Bipartisan Bill May Be Path Forward for Medicaid Expansion in Ohio
Here’s what the bill would do, according to the lawmakers behind it:
It would measure health outcomes, it would integrate workforce development to help people out of poverty and it would contain costs by requiring lawmakers and the governor to make sure Medicaid doesn’t grow faster than certain benchmarks.
Republican Sen. Dave Burke of Marysville says it deals with a problem that the state has been wrestling with for three decades.
BURKE: “Regardless of the Affordable Care Act or President Obama or whatever fear people have on things, covering the working poor in the state of Ohio has been an issue for a long time, and it has not been affordable to do so. “
The bill’s other sponsor is Democratic Sen. Capri Cafaro, from Hubbard near Youngstown.
CAFARO:“This is a very important signal that we are working in a bipartisan, bicameral way toward serious reforms. And if we are going to take on new beneficiaries into the program, we want to make sure it’s the best program available.”
There, Cafaro hints at what the bill does not do -- it does not expand Medicaid to some 300,000 low-income Ohioans. That’s what Gov. John Kasich had wanted, and it would happen under a bill introduced in the House by Republican Rep. Barbara Sears of Sylvania -- a bill that has no cosponsors, in part because there are serious concerns about Medicaid expansion among Republicans who dominate the legislature.
But a measure similar to this Medicaid reform bill will be introduced in the House by Republican Ron Amstutz of Wooster and Democrat Vernon Sykes of Akron -- the top names on the House Finance Committee.
Col Owens is co-chair of Ohio Consumers for Health Coverage, a group that has been pushing for Medicaid expansion, and Owens says it appears this is the Medicaid approach for now.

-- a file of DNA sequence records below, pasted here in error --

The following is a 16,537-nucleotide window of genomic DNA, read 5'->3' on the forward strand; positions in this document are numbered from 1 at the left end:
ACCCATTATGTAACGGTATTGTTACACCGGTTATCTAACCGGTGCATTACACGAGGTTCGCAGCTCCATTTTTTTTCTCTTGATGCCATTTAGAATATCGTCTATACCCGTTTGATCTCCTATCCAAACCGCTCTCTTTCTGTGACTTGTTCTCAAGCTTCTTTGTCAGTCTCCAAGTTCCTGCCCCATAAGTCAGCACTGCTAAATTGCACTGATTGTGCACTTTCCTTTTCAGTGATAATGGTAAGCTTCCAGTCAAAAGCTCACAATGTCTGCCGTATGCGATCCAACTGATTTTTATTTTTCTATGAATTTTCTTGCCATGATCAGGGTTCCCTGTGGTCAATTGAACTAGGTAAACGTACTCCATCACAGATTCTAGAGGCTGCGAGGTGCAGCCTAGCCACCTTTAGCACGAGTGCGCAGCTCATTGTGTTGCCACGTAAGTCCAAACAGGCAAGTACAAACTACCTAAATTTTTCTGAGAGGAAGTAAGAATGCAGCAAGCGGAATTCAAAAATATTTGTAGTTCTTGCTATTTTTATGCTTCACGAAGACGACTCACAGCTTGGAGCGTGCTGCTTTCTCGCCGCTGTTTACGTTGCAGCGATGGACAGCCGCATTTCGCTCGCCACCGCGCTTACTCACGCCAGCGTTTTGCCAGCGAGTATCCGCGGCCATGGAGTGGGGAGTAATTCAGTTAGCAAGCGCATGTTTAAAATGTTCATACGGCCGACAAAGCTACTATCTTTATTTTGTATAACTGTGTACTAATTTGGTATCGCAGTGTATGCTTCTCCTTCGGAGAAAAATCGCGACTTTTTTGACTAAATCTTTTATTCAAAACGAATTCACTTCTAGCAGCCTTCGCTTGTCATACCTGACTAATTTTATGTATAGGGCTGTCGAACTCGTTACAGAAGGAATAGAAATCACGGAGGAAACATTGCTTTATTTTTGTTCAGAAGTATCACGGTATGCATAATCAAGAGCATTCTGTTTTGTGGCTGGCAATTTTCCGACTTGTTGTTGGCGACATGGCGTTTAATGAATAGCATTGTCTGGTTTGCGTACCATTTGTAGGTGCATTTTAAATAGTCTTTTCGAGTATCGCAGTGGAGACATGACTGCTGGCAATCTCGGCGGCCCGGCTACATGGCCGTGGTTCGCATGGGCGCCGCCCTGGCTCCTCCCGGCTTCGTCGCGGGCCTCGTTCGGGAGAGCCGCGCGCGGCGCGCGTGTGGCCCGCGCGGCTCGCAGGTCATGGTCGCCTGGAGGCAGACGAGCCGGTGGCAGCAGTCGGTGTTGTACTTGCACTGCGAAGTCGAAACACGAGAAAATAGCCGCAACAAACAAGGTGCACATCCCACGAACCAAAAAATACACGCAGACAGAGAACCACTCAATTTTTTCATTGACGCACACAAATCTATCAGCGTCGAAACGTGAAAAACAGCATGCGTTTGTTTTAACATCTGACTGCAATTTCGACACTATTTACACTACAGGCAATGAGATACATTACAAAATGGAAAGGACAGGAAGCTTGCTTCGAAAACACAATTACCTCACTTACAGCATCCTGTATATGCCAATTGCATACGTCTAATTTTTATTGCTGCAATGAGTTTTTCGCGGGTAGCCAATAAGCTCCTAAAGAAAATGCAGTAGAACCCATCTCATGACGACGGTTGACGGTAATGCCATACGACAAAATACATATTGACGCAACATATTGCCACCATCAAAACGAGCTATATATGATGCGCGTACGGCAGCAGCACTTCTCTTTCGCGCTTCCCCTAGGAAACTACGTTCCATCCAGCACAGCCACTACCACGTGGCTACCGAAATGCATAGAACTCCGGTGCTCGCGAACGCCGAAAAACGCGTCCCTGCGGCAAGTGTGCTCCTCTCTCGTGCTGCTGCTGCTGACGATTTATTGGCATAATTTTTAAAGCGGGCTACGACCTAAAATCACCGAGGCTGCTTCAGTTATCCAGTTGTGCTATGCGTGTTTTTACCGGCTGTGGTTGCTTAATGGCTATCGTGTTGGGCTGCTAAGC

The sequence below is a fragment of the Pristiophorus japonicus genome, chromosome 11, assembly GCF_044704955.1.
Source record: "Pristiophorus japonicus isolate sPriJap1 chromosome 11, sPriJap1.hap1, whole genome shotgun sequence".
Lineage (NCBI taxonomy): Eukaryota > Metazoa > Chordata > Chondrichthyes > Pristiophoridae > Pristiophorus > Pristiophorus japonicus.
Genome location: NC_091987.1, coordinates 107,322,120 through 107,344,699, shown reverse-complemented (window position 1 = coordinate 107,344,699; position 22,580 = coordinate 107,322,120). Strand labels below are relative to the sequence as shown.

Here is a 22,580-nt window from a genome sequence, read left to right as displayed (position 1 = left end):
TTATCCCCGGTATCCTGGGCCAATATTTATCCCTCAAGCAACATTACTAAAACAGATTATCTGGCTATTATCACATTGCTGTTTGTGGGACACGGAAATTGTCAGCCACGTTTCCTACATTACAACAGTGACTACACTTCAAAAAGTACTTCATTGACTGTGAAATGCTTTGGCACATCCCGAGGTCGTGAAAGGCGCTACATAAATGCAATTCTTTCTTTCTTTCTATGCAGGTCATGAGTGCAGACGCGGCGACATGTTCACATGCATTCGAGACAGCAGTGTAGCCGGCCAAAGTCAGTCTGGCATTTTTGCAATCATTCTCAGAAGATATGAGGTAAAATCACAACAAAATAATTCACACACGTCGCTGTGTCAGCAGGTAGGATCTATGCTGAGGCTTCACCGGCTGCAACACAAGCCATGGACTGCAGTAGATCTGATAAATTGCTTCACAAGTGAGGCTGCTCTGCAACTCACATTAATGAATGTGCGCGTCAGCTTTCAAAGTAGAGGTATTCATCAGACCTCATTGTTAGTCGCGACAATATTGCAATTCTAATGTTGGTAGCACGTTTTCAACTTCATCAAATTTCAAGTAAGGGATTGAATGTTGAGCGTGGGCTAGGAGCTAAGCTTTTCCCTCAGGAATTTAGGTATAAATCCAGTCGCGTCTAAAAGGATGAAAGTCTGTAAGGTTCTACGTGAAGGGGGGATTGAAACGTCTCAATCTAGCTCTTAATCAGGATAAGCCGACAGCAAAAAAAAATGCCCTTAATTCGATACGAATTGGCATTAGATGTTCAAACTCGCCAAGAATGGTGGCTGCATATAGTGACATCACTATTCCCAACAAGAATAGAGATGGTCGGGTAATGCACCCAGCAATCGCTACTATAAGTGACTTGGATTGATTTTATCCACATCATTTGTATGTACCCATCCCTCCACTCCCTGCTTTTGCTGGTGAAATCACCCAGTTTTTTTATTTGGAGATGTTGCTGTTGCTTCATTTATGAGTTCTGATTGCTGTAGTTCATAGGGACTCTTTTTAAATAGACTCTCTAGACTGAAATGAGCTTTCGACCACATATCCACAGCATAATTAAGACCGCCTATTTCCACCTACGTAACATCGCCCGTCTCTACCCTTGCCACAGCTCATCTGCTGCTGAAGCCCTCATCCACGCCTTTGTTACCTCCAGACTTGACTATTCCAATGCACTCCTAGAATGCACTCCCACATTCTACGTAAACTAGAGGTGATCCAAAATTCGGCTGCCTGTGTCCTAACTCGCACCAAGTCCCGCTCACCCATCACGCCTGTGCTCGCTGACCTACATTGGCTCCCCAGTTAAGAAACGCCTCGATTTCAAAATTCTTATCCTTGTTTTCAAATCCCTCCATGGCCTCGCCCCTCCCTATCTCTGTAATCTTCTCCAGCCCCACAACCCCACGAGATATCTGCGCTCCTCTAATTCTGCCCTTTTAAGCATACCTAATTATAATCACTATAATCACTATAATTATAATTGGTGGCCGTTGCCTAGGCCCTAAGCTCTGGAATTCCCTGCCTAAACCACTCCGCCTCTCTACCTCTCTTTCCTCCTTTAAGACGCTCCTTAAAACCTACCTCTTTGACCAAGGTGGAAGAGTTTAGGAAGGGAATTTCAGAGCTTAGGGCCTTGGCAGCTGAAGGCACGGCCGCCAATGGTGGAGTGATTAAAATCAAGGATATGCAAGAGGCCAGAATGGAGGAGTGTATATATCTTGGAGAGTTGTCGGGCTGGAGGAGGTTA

OWENS: “It’s a more complicated process than we would have preferred, but we understand that we are dealing here in a bipartisan world and with a very broad array of concerns. We’re still hopeful that this can be done by June 30.”
June 30 is a critical deadline, Owens says, because the state needs six months to get Medicaid expansion moving to capitalize on the billions of federal dollars that could come to Ohio.
OWENS: “Every day that we don’t do Medicaid expansion, we would be losing something like $1.4 million dollars a day of federal money as we delay beyond January 1.”
But Cafaro and Burke say the process can’t be rushed.
CAFARO: “I certainly don’t think we’re going to lose -- this is again a signal that we are working together towards a solution.”
Owens and other activists continue to push for Medicaid expansion as a win for low-income Ohioans, for health care providers, for employers and the state’s economy.
But there’s a new report from the conservative think-tank Opportunity Ohio and a Florida based foundation that asks lawmakers to reject Medicaid expansion because it says the system is rife with waste, fraud and abuse, because it doesn’t help people get healthier and because it would cost the state billions.